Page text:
The Dispatch

We shouldn’t oversimplify mental health

Jake Brien, Commentary Editor

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America’s latest mass shooting, dubbed the Valentine’s Day massacre, prompted a nationwide outcry from students and teachers partaking in marches such as #MarchforOurLives and various school walkouts. Just like the Las Vegas, Sandy Hook, and Columbine tragedies, the public tends to paint each mass shooter as primarily driven to violence by an untreated or undiagnosed mental health diagnosis.

Mass shootings in America shouldn’t be oversimplified. Mental health, while an important topic of discussion, is not the definitive cause for America’s resurgence of mass shootings. To suggest that mental health played a part in the Parkland shooting, as well as other mass shootings, is perfectly reasonable. However, to say that simply fixing mental health in America will provide a prevention to future mass shootings is a dangerous misconception.

When examining mental health as a risk to suicide and gun violence, the 2016 researchers of Mental illness and reduction of gun violence and suicide: bringing epidemiological research to policy compared the results of epidemiological studies on mental health to the media and NRA’s claims of mass shootings being linked to mental health. Examining over 100 epidemiological studies, the researchers found themselves swimming in a sea of public misconception and media over exaggeration.

The results showed that the majority of the mentally ill are rarely violent towards others. In fact, they are more of a danger to themselves, and are highly susceptible to suicide. Furthermore, the National Institute of Mental Health Epidemiologic Catchment Area (ECA) conducted a comprehensive study on over 10,000 individuals for factors listed as attributable risks for violence: alcohol, substance abuse, mental health, and socioeconomic status.

The ECA’s survey found that individuals within the group category of having mental illness only comprised a meager 4% of that population’s attributable risk for violence.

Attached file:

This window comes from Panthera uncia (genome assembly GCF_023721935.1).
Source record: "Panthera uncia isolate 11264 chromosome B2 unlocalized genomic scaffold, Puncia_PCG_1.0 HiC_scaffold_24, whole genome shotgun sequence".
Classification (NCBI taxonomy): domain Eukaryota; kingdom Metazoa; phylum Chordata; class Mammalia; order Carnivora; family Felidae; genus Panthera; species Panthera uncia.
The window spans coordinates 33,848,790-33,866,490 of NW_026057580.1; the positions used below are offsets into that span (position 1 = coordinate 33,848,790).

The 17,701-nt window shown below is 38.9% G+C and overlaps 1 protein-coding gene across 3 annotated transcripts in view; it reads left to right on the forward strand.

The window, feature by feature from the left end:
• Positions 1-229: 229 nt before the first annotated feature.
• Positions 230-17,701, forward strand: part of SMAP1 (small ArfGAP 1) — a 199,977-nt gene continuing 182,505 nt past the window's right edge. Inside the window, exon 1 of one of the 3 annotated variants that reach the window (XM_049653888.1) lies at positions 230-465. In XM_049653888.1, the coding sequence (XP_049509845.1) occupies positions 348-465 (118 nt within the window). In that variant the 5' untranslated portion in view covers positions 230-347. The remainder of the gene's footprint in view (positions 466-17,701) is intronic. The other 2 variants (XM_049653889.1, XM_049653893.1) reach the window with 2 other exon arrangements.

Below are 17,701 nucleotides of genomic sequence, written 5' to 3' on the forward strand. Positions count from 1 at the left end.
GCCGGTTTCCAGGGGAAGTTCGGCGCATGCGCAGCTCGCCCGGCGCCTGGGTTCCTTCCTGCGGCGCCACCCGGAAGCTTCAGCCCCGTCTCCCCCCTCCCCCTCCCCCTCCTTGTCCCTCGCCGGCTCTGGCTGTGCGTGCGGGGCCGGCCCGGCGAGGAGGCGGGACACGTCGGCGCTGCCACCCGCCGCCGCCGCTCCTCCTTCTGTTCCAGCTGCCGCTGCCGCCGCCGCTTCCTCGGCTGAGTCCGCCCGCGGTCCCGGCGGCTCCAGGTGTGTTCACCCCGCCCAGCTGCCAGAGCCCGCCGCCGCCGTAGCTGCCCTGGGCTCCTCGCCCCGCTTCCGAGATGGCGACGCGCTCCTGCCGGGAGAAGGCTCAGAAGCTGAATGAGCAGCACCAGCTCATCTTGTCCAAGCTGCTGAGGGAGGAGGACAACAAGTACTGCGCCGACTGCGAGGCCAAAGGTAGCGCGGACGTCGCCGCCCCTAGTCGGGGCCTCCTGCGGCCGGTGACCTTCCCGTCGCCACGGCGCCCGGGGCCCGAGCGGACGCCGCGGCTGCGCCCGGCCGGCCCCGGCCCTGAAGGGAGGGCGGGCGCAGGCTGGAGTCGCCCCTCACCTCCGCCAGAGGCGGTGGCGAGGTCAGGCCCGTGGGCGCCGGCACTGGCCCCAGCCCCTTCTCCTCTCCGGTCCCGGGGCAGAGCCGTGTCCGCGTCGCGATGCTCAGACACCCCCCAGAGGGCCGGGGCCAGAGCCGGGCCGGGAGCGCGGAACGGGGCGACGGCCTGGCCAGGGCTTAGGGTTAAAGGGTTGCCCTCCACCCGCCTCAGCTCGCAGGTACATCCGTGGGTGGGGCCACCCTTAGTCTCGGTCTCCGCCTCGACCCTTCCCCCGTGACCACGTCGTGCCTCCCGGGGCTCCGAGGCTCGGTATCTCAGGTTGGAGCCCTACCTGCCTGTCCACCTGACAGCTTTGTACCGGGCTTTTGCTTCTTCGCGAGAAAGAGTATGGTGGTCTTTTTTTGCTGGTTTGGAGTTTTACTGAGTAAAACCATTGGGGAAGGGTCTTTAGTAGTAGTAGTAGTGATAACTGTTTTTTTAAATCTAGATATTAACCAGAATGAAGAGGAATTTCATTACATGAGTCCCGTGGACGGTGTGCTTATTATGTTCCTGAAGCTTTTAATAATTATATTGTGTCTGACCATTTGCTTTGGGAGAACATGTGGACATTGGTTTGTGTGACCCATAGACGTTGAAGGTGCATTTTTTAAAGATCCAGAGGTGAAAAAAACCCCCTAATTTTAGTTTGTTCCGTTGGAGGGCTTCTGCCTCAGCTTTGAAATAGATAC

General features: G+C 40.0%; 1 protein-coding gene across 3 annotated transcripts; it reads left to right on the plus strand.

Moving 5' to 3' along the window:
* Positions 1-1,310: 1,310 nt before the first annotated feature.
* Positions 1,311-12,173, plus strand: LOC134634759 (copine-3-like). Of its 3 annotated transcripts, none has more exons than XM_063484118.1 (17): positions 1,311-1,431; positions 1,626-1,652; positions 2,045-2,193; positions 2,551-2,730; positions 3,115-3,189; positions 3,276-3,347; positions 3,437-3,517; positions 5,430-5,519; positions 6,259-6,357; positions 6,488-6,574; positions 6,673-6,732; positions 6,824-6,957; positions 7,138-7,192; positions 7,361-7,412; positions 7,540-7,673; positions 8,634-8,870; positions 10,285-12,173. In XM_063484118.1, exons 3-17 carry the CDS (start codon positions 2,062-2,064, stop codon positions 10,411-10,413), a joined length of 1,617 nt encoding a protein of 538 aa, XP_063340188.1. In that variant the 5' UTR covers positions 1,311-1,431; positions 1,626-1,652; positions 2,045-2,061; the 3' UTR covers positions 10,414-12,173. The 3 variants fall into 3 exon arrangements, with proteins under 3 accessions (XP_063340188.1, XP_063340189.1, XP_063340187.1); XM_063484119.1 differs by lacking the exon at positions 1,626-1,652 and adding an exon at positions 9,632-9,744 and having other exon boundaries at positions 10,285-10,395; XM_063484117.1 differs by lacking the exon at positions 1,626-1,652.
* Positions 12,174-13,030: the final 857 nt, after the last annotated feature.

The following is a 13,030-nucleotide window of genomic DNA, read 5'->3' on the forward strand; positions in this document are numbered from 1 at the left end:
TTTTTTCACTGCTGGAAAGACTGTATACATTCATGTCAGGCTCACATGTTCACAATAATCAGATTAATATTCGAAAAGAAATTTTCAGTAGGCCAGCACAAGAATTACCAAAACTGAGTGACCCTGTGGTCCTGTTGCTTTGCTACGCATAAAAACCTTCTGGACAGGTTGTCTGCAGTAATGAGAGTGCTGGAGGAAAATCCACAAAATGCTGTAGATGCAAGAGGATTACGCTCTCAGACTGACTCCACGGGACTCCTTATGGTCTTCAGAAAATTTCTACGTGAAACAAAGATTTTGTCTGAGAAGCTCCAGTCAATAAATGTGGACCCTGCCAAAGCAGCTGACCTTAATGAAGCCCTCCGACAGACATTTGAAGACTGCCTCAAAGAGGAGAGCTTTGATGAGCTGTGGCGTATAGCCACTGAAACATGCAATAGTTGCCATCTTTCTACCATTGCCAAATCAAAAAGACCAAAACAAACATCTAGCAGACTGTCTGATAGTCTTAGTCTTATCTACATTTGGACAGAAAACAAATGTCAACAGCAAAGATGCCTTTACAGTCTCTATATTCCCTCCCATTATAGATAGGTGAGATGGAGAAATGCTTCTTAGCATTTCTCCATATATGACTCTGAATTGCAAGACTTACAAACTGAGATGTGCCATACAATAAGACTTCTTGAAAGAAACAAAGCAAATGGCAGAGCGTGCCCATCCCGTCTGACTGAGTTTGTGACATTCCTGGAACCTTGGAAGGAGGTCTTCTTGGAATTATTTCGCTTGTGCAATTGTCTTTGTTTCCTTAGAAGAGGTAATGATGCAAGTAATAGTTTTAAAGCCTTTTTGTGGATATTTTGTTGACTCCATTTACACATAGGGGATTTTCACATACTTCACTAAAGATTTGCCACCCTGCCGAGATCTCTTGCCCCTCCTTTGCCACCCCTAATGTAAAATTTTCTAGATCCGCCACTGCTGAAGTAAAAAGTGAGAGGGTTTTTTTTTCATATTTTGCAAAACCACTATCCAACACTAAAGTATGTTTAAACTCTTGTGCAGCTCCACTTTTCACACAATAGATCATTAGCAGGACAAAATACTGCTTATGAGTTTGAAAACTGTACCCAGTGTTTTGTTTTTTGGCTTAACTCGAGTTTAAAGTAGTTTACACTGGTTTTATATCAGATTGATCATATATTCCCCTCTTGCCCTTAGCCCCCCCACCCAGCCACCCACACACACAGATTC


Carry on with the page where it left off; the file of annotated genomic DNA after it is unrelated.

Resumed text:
Significantly, the ECA’s subgroups of youths who are males of lower socioeconomic status and with problems of alcohol or drugs, were shown to be indicative of violence occurring with or without mental illness.

The researchers concluded that the actions and motives of mass shooters are separate from their psychiatric diagnosis, and that any direct causal association of these two categories overlapping isn’t supported by any definitive, current research.

Attributing outliers like Adam Lanza or Nikolas Cruz as committing their heinous crimes due to a pure mental diagnosis is an over simplification. Both were bullied, ostracized, and fascinated with guns.

For years, the parents of these troubled youths seemed to turn a blind eye to their children’s unhealthy obsession with guns, poor social lives, and violent desires.

America should stop trying to oversimplify a very complex problem.

Rather, these mass shootings should be taken as examples of how some mentally ill individuals were driven to commit atrocities perhaps due to paranoia, social isolation from peers, and frequent bullying throughout childhood.

Looking backwards, isolated individuals will spend a lot of time to ruminate and feel resentment on their humiliations of the past. Perhaps this unhealthy isolation combined with feelings of hatred led to a twisted mindset of revenge.

Managing mental illness alone won’t solve mass shootings in America. Clearly, there needs to be better prevention, but this complex problem will require even more complex solutions.

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We shouldn’t oversimplify mental health